In the midst of the holiday season, the most magical time of year can engender unrealistically high expectations in all of us. As if the pressure to get the perfect gift for everyone you know isn’t enough, there are a host of parties and events to attend. And to put a cherry on top, most companies are trying to wrap up the year, potentially adding to your workload.
It’s easy to start the season feeling all warm and fuzzy, only to wind up wondering what happened to the magic once it’s all said and done. One way to keep your wits about you — and actually enjoy the holiday season — is to set realistic expectations for what can be accomplished amidst the year-end, holiday hustle and bustle.
The same can be said for your investment portfolio and saving for retirement. In our business, the best thing we can do for clients is to help them understand the factors that affect their returns and set realistic expectations for future earnings.
This was brought into the light during a meeting I recently had with new clients. They, like me, are millennials and graduated from college during the financial crisis. Because of this, their investment accounts and employer plans have had exponential growth, as they have capitalized on the bull market we’ve been experiencing. They said to me, “If we can keep our accounts growing at an annualized rate of 14 percent, I think we’ll be happy.” Not only was I shocked by this statement, I knew it was my duty to realign their expectations.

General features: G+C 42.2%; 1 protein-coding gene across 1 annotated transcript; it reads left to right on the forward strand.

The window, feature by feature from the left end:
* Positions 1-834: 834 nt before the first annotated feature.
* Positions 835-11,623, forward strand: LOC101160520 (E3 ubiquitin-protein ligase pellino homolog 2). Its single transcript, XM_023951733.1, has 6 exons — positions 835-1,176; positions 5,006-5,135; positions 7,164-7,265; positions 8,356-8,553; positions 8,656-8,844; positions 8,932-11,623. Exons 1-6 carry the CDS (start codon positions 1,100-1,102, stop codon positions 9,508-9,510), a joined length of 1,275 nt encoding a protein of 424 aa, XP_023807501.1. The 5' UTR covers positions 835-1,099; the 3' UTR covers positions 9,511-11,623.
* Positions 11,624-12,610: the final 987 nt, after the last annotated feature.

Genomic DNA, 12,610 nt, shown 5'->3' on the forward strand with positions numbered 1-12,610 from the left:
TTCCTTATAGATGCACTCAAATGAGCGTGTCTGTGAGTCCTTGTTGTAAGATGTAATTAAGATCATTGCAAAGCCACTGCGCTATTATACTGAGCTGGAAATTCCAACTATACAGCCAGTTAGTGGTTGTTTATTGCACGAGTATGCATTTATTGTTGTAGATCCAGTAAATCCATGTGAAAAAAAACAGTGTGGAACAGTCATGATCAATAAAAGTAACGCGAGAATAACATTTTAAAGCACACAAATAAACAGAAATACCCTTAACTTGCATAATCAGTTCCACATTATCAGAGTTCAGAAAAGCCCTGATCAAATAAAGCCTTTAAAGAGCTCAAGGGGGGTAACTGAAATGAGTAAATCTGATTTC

So, what should investors expect their returns to be? Well, you can look at the S&P 500, the index made up of the 500 largest American companies, and you’ll see that it has returned approximately 10 percent per year from 1928 to 2016. However, that’s not an appropriate way to benchmark potential future returns — there are so many additional factors that must be considered.
One major factor is inflation — many people don’t account for inflation in their retirement planning. If you accounted for average inflation of 3 percent each year, the real return of the S&P 500 noted above would be more like 7 percent.
A few of the other factors to consider are:
- Risk tolerance: There is a principle called the risk-reward trade-off that affects the potential return an investor can get. As the potential return rises, there is generally an increase in risk. Everyone would love to take no risk and have an annualized return of 15 percent, but that’s just not possible. As we all know, money can be a very emotional topic. You need to be on board with the amount of risk you are taking to ensure you are comfortable with the range of possible outcomes.
- Time: As the saying goes, if it seems too good to be true, then it probably is. Generally, there are no successful get-rich-quick schemes in the stock market. Time is a huge factor. The more of it that you have, the better. It is easier to withstand the market corrections when you have time to make up for it.
- Fees: No one wants to pay more than they have to in fees. Generally, financial advisers charge somewhere around 1 percent. Investors need to account for this in the long term.
After explaining to my clients that the average return (over a long period of time) was actually closer to 7 percent, they started to realize how extraordinary their returns have been over the last 10 years.
I advise everyone out there to ensure that your expectations are in line with what your financial adviser can deliver based on all of these factors. Once you have all the information about your investments, you can begin to accurately prepare for the future.
Jennifer Pagliara is a senior vice president and financial adviser with CapWealth and a proud member of the millennial generation. Her column speaks to her peers and anyone else that wants to get ahead financially.